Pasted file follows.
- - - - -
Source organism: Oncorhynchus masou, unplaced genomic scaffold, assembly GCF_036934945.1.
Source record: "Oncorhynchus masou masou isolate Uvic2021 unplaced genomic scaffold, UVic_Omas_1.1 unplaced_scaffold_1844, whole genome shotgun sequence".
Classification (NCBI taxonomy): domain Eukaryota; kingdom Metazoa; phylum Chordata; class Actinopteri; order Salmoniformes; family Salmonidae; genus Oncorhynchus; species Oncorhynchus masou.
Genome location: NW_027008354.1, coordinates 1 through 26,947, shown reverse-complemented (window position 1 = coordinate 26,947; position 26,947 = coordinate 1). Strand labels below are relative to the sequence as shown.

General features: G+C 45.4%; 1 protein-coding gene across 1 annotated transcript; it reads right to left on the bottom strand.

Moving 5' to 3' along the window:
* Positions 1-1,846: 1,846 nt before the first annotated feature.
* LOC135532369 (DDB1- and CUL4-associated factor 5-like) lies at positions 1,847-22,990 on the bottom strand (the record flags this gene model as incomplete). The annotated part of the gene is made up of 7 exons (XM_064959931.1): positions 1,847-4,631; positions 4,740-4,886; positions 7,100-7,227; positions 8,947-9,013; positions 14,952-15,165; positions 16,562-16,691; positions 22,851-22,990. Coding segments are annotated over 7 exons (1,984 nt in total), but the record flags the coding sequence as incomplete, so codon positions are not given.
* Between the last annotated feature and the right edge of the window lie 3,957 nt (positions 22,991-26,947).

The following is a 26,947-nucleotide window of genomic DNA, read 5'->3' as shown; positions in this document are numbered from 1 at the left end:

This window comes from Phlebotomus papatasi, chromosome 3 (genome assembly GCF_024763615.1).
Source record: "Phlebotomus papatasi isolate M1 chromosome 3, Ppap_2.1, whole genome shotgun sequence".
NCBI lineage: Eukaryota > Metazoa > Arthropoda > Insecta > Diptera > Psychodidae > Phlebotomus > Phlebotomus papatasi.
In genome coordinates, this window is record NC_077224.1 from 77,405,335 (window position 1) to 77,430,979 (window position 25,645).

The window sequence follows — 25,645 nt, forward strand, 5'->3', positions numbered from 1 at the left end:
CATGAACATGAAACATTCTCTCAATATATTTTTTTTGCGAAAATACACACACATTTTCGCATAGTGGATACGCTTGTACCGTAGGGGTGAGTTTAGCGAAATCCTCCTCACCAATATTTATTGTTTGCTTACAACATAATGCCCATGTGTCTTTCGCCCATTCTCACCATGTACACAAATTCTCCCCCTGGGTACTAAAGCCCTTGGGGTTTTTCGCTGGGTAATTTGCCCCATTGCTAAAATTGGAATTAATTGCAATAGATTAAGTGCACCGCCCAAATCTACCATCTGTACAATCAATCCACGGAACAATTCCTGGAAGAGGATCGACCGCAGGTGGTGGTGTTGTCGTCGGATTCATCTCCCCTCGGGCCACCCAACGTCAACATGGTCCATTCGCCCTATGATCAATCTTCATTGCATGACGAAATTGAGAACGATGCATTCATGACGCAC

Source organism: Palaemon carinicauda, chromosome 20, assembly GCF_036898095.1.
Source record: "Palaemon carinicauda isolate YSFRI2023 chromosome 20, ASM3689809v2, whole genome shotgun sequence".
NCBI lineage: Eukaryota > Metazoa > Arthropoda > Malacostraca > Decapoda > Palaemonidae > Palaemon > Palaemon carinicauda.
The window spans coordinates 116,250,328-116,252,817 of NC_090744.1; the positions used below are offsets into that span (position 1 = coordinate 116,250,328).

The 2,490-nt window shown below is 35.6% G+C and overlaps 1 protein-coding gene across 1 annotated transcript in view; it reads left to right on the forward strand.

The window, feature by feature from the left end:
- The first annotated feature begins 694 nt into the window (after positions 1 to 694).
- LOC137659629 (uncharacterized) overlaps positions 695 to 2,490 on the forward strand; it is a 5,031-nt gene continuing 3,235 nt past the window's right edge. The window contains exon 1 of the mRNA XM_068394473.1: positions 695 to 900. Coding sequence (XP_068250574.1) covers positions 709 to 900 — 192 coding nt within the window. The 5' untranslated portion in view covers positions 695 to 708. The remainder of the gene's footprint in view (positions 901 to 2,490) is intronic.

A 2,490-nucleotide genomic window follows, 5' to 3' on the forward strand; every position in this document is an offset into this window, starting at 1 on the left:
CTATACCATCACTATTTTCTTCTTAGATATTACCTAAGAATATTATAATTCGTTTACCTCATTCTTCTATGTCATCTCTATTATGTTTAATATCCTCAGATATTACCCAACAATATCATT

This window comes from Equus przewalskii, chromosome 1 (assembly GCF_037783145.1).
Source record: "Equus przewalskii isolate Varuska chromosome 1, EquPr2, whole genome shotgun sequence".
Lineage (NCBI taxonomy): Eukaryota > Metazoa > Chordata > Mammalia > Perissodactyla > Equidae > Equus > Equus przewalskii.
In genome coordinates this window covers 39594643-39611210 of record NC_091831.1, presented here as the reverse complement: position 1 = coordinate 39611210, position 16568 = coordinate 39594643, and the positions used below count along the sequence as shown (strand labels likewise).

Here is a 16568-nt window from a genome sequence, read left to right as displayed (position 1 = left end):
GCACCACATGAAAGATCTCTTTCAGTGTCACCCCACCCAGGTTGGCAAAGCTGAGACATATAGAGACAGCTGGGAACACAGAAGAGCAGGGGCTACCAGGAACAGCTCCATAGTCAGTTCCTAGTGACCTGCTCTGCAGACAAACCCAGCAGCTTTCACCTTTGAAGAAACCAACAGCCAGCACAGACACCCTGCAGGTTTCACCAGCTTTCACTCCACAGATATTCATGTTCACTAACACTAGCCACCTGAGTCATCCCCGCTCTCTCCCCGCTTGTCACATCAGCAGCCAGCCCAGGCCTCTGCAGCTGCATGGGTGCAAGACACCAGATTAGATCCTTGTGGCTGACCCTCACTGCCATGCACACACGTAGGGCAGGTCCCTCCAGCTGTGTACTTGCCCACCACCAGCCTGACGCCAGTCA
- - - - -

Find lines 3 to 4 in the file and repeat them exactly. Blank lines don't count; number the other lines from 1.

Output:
Classification (NCBI taxonomy): domain Eukaryota; kingdom Metazoa; phylum Chordata; class Actinopteri; order Salmoniformes; family Salmonidae; genus Oncorhynchus; species Oncorhynchus masou.
Genome location: NW_027008354.1, coordinates 1 through 26,947, shown reverse-complemented (window position 1 = coordinate 26,947; position 26,947 = coordinate 1). Strand labels below are relative to the sequence as shown.